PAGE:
Removing Race from Diagnosing Kidney Disease and Addressing Health Inequities
Story courtesy of National Kidney Foundation
COVID-19 and its disproportionate impact on people of color revealed the continued social and racial inequities that still exist in our healthcare system today. These continued racial inequities in this country have led to serious discussions in the medical community regarding the use of race in medicine.
Diagnosing kidney disease (also known as chronic kidney disease or CKD) relies on a test called an estimated glomerular filtration rate (eGFR). More than twenty years ago, race was added into the calculation based on the research at the time to better diagnose Black or African American people. Unfortunately, it had the opposite effect and contributed to making African American patients appear healthier than they were, unintentionally contributing to the under-diagnosis and under-treatment of kidney disease in Black patients.
Development of NKF-ASN Task Force and Goals
A little over a year ago, the National Kidney Foundation (NKF) and the American Society of Nephrology (ASN) formed a joint task force to reassess the inclusion of race in the diagnosis of kidney disease. Both organizations have repeatedly asserted that race, is a social, not a biological, construct. The task force’s goal was to replace the current race-based approach with something race-free that is accurate, representative, unbiased, and able to be implemented easily in laboratories throughout the nation. After ten months of research and analysis, open public comment periods, and debate, the joint task force emerged with a unanimous decision to recommend the adoption of the new eGFR 2021 CKD-EPI creatinine equation that estimates kidney function without a race variable. This new eGFR calculation may impact critical decisions in kidney care management, patients on the transplant waitlist and medicine dosing. NKF will now begin working with laboratories and health systems throughout the country to ensure that the new race-free approach is implemented as quickly as possible.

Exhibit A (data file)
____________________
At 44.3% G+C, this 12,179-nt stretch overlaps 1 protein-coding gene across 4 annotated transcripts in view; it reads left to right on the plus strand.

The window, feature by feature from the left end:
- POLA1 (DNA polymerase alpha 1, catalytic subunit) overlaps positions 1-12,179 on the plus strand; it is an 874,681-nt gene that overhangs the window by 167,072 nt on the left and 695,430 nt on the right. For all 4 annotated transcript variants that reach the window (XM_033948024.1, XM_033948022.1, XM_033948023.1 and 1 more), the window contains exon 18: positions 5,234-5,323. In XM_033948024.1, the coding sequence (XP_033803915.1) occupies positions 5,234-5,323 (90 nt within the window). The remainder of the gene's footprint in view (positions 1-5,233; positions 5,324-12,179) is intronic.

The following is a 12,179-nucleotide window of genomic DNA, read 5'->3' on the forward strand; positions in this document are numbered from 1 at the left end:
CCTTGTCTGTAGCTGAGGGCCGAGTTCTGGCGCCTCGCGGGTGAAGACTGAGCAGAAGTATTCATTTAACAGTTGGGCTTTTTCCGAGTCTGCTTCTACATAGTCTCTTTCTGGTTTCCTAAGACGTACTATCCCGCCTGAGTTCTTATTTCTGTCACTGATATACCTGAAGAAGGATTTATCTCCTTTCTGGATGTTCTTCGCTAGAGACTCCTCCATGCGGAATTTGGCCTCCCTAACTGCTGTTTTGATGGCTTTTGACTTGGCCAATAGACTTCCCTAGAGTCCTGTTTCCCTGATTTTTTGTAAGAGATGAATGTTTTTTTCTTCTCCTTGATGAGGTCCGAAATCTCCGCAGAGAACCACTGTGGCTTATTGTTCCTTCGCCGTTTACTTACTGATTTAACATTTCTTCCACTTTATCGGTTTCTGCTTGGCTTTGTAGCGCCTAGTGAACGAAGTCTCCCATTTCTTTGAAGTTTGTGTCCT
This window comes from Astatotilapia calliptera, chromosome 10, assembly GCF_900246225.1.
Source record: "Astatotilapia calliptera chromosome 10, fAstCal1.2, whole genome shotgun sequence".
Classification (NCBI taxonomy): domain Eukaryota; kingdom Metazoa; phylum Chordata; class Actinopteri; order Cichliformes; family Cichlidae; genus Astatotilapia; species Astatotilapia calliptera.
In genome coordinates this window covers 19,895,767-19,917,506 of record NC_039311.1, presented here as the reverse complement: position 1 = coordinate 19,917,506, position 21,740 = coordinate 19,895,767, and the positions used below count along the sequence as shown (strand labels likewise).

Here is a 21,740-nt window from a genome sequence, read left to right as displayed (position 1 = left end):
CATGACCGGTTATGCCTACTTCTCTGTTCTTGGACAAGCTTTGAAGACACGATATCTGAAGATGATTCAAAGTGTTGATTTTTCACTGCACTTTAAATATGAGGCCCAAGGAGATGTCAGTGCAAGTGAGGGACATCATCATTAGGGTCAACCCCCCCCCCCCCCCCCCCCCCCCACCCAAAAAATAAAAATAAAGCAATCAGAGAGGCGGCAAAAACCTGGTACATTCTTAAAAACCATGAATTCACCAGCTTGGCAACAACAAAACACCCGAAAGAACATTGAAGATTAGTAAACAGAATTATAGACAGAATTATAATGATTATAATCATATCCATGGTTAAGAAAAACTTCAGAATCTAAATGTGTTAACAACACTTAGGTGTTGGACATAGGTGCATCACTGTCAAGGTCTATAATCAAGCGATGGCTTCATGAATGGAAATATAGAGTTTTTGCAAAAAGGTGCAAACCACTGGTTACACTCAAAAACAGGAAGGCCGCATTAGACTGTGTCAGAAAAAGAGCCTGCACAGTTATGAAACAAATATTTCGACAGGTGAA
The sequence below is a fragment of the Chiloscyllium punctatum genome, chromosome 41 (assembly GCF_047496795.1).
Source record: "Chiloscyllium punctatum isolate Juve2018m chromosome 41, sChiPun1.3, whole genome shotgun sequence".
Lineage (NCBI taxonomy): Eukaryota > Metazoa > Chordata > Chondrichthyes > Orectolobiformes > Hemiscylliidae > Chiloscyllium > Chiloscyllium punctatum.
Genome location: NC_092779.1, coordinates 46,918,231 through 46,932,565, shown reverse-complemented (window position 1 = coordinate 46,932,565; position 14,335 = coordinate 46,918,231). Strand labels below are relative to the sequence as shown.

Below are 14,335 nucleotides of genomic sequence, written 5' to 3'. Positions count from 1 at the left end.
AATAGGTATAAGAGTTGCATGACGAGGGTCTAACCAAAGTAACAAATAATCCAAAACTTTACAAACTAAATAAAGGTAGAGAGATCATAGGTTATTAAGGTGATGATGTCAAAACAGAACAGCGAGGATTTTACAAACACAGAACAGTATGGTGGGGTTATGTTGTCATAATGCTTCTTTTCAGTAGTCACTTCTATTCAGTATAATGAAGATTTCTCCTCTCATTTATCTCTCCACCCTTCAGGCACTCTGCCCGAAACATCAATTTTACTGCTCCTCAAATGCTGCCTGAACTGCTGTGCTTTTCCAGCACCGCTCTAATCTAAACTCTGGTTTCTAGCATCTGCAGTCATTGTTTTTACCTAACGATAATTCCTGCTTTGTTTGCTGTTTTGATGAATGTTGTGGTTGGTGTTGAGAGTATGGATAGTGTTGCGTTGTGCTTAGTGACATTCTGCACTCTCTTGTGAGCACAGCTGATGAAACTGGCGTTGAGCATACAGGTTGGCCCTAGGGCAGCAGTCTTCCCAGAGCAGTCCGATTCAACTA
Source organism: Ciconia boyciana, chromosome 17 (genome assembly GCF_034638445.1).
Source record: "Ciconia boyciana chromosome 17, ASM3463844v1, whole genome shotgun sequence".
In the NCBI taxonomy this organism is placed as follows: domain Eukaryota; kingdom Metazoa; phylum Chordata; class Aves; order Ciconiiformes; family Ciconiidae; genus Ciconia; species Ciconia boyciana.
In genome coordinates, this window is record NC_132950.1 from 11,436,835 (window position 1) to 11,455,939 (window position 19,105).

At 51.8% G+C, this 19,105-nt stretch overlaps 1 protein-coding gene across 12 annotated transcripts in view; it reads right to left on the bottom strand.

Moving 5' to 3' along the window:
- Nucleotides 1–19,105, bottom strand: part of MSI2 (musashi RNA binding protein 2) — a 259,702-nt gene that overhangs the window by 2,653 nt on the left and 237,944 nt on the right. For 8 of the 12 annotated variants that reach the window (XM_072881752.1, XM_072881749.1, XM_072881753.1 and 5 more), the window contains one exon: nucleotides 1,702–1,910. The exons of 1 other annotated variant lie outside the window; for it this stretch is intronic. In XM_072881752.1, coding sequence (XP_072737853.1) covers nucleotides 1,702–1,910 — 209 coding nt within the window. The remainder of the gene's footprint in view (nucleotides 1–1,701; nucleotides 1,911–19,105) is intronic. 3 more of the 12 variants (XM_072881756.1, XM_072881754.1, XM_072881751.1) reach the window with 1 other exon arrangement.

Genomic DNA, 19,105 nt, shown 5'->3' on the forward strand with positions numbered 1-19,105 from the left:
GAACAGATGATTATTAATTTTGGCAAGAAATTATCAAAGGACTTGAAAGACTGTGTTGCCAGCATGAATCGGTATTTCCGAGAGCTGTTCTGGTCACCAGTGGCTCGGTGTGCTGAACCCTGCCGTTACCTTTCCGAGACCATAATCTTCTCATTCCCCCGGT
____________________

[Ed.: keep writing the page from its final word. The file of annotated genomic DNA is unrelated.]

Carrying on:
Yet, having a race-free way to diagnose kidney disease doesn’t mean that inequities in kidney care have been eliminated. We must do more to identify strategies and work collaboratively to decrease disparities in the identification, management and treatment of CKD. NKF chapters in Missouri (Kansas City & St. Louis) are addressing inequities in kidney care by convening healthcare leaders and stakeholders from across the state on June 9, 2022 in partnership with the Missouri Kidney Program to increase testing and identification of kidney disease at populations most at risk. The goal is to develop a roadmap and identify solutions that address disparities and social influences, which dictate poor health outcomes. We continually work to find ways that better support patients who are managing this life-changing chronic condition.
It’s our hope that our efforts to address health equity, which include working with healthcare institutions to adopt the race free eGFR equation, working with laboratories to implement standardized testing measures for CKD, identifying opportunities for earlier testing and management of CKD, and advocating for policy changes will advance the quality of healthcare for ALL patients.
To learn more about the race-free eGFR equation visit kidney.org. To learn more about the June 9, 2022 convening, visit https://www.kidney.org/mo-ckd-conference-2022